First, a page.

Abstract

The R3D Align web server provides online access to ‘RNA 3D Align’ (R3D Align), a method for producing accurate nucleotide-level structural alignments of RNA 3D structures. The web server provides a streamlined and intuitive interface, input data validation and output that is more extensive and easier to read and interpret than related servers. The R3D Align web server offers a unique Gallery of Featured Alignments, providing immediate access to pre-computed alignments of large RNA 3D structures, including all ribosomal RNAs, as well as guidance on effective use of the server and interpretation of the output. By accessing the non-redundant lists of RNA 3D structures provided by the Bowling Green State University RNA group, R3D Align connects users to structure files in the same equivalence class and the best-modeled representative structure from each group. The R3D Align web server is freely accessible at http://rna.bgsu.edu/r3dalign/.

INTRODUCTION

Sequence alignment of biological macromolecules provides important information regarding their evolutionary histories, functional similarities and differences, and mechanisms of adaptation to new environments (1–4). Methods for sequence alignment of proteins and nucleic acids were first developed over 40 years ago and have been subject to improvement ever since (5–7). Methods for 3D structure alignment of RNA molecules are newer (8–14). The rapid increase in the number of atomic-resolution RNA structures in distinct functional states and from diverse sources provides new opportunities for understanding RNA function, evolution and adaptation at a finer grained level. To fully exploit these opportunities, robust methods are needed for generating 3D alignments that deal adequately with the challenges posed by the inherent flexibility of RNA, the conformational changes induced by crystal contacts and by ligand binding, the presence of disordered regions and unreliable modeling resulting from the use of low-resolution data.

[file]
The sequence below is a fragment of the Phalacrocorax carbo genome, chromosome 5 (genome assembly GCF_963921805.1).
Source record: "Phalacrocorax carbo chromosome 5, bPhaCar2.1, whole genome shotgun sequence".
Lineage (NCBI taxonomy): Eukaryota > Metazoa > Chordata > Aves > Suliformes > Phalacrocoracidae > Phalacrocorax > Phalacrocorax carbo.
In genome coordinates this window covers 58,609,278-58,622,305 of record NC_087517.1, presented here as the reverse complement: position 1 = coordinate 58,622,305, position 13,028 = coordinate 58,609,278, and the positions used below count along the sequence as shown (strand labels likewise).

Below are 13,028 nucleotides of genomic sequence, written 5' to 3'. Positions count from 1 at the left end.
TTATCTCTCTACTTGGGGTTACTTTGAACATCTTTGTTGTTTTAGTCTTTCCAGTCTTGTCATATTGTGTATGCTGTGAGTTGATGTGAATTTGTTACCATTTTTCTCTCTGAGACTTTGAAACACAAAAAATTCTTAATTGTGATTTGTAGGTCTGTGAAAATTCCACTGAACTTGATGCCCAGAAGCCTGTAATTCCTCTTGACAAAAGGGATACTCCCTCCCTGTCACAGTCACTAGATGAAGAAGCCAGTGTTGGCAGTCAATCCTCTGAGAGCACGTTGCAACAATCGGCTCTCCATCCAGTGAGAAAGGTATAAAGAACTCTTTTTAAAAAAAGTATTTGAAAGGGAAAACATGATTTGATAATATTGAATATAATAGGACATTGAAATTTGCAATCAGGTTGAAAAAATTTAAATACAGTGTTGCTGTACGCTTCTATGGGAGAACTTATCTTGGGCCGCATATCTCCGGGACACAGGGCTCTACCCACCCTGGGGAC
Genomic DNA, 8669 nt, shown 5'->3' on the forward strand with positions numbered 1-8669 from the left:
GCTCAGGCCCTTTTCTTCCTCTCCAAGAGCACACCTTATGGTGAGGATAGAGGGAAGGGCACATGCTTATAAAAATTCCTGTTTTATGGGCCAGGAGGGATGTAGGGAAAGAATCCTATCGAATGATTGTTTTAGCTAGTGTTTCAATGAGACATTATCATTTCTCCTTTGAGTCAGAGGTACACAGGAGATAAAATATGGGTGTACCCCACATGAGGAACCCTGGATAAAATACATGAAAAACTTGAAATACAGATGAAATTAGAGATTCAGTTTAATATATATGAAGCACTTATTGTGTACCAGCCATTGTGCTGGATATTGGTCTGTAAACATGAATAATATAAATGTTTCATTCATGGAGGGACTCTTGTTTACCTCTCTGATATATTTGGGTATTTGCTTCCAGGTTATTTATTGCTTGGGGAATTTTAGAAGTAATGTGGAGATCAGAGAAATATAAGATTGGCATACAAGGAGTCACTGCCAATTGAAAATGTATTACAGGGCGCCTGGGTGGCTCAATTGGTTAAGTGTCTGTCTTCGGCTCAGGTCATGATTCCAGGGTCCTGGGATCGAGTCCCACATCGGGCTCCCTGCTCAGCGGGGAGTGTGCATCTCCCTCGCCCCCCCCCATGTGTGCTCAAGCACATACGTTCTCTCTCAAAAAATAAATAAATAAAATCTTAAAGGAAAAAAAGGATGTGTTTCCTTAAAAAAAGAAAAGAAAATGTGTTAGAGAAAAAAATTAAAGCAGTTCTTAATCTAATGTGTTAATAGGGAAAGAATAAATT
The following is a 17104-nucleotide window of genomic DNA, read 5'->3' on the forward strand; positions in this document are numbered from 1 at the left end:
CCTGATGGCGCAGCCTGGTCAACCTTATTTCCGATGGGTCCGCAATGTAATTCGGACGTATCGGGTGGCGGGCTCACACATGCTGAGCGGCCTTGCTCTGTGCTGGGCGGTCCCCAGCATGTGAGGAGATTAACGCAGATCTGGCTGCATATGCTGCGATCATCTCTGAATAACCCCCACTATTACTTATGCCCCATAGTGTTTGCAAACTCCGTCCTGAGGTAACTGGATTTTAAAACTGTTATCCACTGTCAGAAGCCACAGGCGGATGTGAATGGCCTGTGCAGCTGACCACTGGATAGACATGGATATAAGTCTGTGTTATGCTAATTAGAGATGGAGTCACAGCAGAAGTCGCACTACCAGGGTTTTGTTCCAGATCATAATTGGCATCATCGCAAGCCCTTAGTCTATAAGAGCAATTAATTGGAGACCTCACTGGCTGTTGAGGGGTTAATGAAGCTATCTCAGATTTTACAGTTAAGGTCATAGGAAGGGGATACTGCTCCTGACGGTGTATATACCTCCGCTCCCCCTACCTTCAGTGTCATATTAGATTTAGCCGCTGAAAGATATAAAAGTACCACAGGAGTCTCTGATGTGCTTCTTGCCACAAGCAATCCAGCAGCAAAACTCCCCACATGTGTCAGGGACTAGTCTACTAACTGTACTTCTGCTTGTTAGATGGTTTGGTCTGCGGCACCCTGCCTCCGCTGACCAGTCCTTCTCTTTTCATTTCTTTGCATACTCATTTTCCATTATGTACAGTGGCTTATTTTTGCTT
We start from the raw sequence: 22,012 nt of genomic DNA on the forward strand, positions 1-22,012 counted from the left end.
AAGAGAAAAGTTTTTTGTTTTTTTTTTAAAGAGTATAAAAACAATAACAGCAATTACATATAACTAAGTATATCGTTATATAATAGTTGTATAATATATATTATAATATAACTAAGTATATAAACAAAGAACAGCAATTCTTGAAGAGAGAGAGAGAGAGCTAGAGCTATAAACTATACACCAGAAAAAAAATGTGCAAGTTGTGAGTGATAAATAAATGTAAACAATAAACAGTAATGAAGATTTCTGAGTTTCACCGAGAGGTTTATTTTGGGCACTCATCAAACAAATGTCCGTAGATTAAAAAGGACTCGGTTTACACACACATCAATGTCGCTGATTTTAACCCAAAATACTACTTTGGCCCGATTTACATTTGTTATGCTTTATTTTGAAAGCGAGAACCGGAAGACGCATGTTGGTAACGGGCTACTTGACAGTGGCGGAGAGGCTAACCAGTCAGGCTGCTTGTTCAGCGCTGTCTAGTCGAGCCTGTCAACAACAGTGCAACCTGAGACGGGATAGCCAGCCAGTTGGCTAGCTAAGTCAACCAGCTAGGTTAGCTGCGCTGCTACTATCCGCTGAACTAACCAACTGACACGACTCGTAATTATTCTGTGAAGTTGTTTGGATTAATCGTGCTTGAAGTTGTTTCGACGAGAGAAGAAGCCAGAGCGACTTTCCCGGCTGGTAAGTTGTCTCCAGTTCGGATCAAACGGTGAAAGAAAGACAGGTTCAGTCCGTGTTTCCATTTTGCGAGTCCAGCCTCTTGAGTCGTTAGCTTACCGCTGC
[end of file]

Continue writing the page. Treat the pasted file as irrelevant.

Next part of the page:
Previous results and comparison with other methods

Structural alignment of biological macromolecules is not a trivial task. Homologous molecules accumulate differences in sequence over evolutionary time. Although the 3D structures tend to change more slowly, significant structural differences can also accumulate over time. Because of computational challenges posed by the inherent difficulties noted earlier in the text, all RNA 3D alignment methods currently implemented on web servers, including ARTS, DIAL, SARA, iPARTS, SETTER and RNA 3D Align (R3D Align) (9–10,13,15–18), are based on heuristic approaches. Limitations to these approaches include alignment inaccuracies resulting from techniques to decrease runtime or restrictions on the sizes of the structures to be aligned. Although the SETTER web server is capable of quickly aligning the largest RNA structures, it does not produce alignments at the nucleotide level (18). R3D Align produces accurate nucleotide-to-nucleotide alignments in a reasonable amount of time, even for the largest ribosomal RNA structures.

In this article, we describe the features and use of the redesigned and enhanced R3D Align web server. The revamped R3D Align user interface includes weekly synchronization with the PDB database, more intuitive guidance for advanced parameter specification and integration with RNA 3D Hub for in-depth information about RNA 3D structures, chains and similar structures. The results page now features additional alignment summaries, including summary statistics and visual displays available for immediate viewing.

MATERIALS AND METHODS

The R3D Align web server is built on the alignment algorithm described in (13). A brief overview is provided here. R3D Align decomposes each 3D structure into sets of local nucleotide neighborhoods, which typically overlap in the sense that each nucleotide is included in more than one set. The minimum number of neighborhoods that include each nucleotide is set by the parameter p. Pairs of neighborhoods, one from each structure, are superposed, and their geometric similarity is quantified using the geometric discrepancy, a measure first described in (19). This measure includes an RMSD term for nucleotide centers, as well as an angular term to quantify base co-planarity. A specially defined graph, known as the ‘local alignment graph’, is created that has vertices representing pairs of geometrically similar neighborhoods. Vertices in the local alignment graph are established for each pair of neighborhoods for which the geometric discrepancy is less than a user-specified threshold (parameter d) and whose sequence positions are closer than half the alignment bandwidth (parameter β). Edges are drawn between vertices in the local alignment graph, only when the local alignments they represent are compatible with each other. The global alignment is then constructed on the basis of a maximal clique of the local alignment graph. Further details regarding the setting of parameters p, d, and β are provided in next section.

DESCRIPTION OF INPUT